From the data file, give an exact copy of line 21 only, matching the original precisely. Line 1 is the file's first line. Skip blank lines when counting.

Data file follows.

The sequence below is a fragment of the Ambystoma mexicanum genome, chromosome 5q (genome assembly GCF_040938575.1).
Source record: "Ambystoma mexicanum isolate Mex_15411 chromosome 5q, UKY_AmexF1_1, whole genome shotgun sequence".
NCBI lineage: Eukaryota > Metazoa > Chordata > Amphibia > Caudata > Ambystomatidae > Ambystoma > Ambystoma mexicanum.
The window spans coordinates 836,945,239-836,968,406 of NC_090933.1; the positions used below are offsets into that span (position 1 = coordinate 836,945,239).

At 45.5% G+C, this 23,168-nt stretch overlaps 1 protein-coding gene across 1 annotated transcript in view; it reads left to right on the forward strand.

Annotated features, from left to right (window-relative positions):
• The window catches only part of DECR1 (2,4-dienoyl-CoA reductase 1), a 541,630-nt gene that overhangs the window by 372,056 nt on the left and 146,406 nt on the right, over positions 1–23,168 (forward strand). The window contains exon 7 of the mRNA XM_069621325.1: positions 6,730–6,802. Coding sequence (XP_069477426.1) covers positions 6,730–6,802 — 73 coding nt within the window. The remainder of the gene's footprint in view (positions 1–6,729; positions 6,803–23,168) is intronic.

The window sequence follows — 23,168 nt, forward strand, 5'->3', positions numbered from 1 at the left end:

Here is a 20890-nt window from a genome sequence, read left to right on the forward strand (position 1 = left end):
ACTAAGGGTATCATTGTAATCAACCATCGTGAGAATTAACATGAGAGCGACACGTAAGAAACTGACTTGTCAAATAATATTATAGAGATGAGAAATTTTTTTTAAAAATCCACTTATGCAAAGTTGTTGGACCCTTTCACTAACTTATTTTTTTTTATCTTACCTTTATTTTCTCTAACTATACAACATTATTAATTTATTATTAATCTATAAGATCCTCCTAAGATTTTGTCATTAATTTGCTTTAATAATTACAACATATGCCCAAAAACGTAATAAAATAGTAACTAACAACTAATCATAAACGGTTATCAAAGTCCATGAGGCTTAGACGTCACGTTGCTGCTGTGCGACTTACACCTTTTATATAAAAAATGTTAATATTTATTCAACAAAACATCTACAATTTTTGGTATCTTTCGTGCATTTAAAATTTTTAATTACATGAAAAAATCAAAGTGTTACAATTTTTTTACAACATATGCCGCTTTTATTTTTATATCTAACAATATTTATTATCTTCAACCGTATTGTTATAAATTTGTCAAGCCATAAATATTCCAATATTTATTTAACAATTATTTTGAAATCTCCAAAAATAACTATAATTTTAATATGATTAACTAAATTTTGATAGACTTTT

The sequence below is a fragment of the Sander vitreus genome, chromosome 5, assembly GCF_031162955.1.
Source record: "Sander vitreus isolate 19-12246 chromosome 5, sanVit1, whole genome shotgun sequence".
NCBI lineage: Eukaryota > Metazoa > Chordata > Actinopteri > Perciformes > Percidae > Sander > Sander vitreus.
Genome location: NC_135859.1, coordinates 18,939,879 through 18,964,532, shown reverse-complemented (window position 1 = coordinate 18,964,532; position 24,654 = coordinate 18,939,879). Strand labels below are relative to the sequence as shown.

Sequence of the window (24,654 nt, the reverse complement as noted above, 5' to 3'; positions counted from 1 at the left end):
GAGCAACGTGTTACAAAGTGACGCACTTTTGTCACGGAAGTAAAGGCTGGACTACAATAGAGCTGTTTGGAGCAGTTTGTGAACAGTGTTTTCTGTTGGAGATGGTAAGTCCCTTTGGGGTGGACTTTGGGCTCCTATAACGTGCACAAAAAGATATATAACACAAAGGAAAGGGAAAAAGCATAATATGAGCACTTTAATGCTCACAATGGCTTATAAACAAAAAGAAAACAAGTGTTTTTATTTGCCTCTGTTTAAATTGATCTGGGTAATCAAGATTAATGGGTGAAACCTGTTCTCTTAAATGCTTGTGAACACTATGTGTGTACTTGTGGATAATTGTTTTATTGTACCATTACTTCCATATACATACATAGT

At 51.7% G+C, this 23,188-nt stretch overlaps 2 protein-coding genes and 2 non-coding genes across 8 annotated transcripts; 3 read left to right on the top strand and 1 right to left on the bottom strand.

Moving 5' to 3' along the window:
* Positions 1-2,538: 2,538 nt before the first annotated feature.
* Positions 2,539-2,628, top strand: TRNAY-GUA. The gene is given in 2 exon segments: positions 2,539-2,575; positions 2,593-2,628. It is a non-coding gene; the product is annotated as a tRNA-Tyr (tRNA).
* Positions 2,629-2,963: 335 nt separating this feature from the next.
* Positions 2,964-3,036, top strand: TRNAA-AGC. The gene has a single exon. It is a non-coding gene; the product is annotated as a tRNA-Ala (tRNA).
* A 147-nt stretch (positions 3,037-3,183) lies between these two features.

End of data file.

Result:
* Positions 2,629-2,963: 335 nt separating this feature from the next.